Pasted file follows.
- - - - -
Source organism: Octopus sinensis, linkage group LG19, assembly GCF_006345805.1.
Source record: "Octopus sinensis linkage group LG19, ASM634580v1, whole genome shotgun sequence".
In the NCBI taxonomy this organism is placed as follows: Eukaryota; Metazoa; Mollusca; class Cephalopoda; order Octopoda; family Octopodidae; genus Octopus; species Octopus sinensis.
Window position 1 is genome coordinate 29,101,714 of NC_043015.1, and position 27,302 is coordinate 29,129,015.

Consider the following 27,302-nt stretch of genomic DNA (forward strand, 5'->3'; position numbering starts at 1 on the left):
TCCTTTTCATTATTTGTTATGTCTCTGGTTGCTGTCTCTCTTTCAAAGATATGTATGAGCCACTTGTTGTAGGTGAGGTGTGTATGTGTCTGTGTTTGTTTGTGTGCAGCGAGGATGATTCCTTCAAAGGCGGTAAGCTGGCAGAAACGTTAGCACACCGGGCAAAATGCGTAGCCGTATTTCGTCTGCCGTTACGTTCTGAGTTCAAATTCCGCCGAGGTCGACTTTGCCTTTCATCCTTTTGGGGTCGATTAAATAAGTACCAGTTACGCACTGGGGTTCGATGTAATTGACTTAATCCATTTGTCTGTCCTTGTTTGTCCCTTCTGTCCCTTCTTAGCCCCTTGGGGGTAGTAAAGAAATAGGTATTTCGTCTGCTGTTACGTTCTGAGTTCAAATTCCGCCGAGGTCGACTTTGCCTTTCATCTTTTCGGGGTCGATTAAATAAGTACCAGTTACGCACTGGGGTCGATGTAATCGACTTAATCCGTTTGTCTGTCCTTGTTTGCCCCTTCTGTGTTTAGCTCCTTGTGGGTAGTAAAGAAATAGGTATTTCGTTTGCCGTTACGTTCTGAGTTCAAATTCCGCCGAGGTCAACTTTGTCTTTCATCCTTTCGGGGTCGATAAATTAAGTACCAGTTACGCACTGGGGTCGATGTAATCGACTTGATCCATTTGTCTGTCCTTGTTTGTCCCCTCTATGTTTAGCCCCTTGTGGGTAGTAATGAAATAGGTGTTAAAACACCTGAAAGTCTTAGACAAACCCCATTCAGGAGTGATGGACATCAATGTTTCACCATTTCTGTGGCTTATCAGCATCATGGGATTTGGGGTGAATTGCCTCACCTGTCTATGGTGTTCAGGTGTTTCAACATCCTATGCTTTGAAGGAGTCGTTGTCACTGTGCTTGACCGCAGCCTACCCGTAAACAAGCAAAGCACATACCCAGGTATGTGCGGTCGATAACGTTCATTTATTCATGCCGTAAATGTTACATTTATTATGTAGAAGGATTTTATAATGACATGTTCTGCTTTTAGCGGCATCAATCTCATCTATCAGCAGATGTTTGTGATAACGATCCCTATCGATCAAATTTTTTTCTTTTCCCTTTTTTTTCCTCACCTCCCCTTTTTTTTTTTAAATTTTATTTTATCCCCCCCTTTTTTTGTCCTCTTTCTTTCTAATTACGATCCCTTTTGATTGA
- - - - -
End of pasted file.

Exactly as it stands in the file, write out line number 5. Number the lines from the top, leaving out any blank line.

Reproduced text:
Consider the following 27,302-nt stretch of genomic DNA (forward strand, 5'->3'; position numbering starts at 1 on the left):